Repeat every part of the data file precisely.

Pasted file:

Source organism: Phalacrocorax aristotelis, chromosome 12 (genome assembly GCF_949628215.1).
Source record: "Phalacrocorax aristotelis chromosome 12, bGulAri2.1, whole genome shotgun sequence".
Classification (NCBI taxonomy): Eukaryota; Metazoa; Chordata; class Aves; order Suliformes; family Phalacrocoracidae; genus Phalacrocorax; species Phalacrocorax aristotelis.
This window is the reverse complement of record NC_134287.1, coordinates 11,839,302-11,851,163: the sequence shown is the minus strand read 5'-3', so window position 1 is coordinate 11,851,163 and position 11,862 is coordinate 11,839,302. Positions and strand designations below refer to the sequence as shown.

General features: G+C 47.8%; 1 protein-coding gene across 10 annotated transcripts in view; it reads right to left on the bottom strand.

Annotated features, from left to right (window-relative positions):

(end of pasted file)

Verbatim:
Source organism: Phalacrocorax aristotelis, chromosome 12 (genome assembly GCF_949628215.1).
Source record: "Phalacrocorax aristotelis chromosome 12, bGulAri2.1, whole genome shotgun sequence".
Classification (NCBI taxonomy): Eukaryota; Metazoa; Chordata; class Aves; order Suliformes; family Phalacrocoracidae; genus Phalacrocorax; species Phalacrocorax aristotelis.
This window is the reverse complement of record NC_134287.1, coordinates 11,839,302-11,851,163: the sequence shown is the minus strand read 5'-3', so window position 1 is coordinate 11,851,163 and position 11,862 is coordinate 11,839,302. Positions and strand designations below refer to the sequence as shown.

General features: G+C 47.8%; 1 protein-coding gene across 10 annotated transcripts in view; it reads right to left on the bottom strand.

Annotated features, from left to right (window-relative positions):